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If your marriage isn’t considered valid by law, you can apply for a ‘decree of nullity’—also known as an annulment. You should get legal advice.
For religious annulments contact your church or religious institution.
A marriage is declared to be annulled when the law doesn’t recognise it as legally valid.
This is different to religious procedures for annulment. Contact your church or religious institution for more information about church granted annulments.
Defacto and same-sex relationships have different legal requirements. You should get legal advice.
To officially end a marriage you can apply for a divorce.
A marriage isn’t considered legally valid if:
To apply for an annulment, you’ll need to make an application to the Family Court of Australia explaining why the marriage isn’t legally valid. If approved, the court will issue a decree of nullity.
There will be a court filing fee, but you may apply to the Family Court of Australia to have this reduced in certain situations. Contact the Family Court of Australia for more information about fees. You should discuss any legal costs with a lawyer. Applying for a decree of nullity can be complicated and expensive and you should get legal advice.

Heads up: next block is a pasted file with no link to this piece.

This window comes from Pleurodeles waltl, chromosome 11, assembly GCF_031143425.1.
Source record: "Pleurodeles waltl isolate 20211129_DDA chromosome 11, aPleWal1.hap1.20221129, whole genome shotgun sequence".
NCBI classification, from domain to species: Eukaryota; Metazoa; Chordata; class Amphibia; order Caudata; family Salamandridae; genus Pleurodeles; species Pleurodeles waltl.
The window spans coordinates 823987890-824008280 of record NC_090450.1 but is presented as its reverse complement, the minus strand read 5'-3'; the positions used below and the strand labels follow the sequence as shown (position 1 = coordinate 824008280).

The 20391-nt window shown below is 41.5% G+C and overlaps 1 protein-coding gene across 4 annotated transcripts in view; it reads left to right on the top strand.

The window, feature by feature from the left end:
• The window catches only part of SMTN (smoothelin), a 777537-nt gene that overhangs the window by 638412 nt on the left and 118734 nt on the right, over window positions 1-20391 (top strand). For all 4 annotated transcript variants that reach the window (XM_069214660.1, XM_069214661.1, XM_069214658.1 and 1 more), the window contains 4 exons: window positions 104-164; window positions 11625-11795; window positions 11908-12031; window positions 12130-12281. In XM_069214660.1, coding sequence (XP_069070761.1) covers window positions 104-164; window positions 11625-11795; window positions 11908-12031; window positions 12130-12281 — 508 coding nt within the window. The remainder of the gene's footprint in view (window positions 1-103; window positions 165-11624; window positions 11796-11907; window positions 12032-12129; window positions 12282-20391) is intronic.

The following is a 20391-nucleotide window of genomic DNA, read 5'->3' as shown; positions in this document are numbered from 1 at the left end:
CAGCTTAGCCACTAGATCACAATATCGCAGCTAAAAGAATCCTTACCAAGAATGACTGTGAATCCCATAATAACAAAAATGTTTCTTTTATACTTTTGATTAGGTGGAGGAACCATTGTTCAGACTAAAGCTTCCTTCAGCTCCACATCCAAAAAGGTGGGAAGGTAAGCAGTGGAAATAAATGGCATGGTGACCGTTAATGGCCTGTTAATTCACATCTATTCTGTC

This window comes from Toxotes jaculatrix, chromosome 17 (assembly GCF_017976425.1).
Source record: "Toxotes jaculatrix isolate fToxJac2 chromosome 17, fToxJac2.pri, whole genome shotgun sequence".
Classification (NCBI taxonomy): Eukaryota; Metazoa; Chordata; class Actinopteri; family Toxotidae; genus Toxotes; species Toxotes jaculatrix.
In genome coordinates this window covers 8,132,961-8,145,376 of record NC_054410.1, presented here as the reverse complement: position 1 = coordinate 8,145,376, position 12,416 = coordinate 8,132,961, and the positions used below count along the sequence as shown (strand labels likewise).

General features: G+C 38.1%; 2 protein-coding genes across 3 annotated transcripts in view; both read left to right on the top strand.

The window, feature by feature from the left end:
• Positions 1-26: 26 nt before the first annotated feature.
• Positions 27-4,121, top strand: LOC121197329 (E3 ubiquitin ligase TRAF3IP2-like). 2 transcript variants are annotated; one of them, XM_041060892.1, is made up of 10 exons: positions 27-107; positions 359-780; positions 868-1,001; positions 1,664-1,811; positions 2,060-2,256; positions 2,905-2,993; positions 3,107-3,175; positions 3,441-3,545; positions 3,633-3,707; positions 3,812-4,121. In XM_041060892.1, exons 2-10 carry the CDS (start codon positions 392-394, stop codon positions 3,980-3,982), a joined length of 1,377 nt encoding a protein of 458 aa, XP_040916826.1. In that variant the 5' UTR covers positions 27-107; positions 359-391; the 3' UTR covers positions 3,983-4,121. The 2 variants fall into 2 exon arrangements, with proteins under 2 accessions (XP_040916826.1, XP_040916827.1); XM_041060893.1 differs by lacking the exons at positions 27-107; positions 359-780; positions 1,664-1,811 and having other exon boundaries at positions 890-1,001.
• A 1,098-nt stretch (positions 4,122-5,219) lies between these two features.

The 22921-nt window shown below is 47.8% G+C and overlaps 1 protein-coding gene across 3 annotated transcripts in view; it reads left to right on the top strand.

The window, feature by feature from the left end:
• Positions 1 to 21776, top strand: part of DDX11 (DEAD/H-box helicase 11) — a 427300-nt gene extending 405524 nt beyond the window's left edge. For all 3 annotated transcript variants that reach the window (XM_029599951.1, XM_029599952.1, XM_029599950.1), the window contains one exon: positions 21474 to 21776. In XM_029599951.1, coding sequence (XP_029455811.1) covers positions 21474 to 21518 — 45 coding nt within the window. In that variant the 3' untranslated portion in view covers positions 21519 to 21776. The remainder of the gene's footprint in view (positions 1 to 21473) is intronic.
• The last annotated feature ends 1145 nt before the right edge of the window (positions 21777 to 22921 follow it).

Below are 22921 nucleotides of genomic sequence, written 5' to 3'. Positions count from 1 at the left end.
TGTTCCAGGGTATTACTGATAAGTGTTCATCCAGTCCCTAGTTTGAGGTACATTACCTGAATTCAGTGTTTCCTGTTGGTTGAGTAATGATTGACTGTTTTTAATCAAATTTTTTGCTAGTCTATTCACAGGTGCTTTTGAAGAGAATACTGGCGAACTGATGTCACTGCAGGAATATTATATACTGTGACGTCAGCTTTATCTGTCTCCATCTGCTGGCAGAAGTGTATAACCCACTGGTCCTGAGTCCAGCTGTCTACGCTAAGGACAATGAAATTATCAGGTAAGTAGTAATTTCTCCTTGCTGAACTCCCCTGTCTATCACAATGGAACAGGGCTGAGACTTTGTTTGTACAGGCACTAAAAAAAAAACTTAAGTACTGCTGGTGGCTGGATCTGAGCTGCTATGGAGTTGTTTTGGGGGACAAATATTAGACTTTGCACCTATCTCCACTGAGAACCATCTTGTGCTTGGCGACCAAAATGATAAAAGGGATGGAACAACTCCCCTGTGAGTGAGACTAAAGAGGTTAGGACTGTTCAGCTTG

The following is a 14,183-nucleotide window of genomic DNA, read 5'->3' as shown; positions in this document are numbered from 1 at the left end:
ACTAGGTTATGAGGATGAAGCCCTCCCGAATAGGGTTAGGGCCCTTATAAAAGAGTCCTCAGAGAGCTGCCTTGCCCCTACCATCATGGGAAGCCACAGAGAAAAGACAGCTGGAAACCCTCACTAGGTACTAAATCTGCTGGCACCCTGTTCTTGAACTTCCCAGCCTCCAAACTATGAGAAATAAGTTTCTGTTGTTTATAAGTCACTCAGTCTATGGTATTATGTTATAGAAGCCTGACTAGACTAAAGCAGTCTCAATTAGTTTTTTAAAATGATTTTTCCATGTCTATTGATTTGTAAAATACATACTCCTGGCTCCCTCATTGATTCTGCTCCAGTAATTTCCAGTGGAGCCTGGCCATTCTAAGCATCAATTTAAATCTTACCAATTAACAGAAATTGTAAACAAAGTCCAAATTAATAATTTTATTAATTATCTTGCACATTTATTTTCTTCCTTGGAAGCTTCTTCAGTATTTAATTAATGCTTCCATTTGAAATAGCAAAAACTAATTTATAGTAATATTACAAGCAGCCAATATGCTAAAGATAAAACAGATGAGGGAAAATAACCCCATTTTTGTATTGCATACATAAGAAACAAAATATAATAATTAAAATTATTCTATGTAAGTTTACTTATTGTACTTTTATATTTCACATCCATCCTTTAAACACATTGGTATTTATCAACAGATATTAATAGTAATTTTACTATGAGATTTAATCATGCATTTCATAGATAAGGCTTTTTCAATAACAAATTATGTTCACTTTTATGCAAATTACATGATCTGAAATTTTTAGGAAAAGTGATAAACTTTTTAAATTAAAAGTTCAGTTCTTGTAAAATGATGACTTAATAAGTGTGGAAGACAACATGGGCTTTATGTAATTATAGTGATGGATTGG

You may need legal advice if you think your marriage isn’t considered legally valid and you want to apply to the Family Court of Australia for an annulment.
We may be able to give legal advice about whether your marriage is legally valid—but we can’t help with religious procedures for annulment. Contact your church or religious institution for more information.
The following organisations may be able to give legal advice.
Community legal centres — give legal advice on a range of topics. Contact them to find out if they can help with your matter.
Queensland Law Society— can refer you to a specialist private lawyer for advice or representation.
These organisations may be able to help. They don’t provide legal advice.
Family Relationship Advice Line — gives information about the family law system in Australia.
Family Relationship Centres — give information, referrals, dispute resolution and advice on parenting after separation.
Family law courts—deal with family law cases. Court forms and information on family court processes are available online.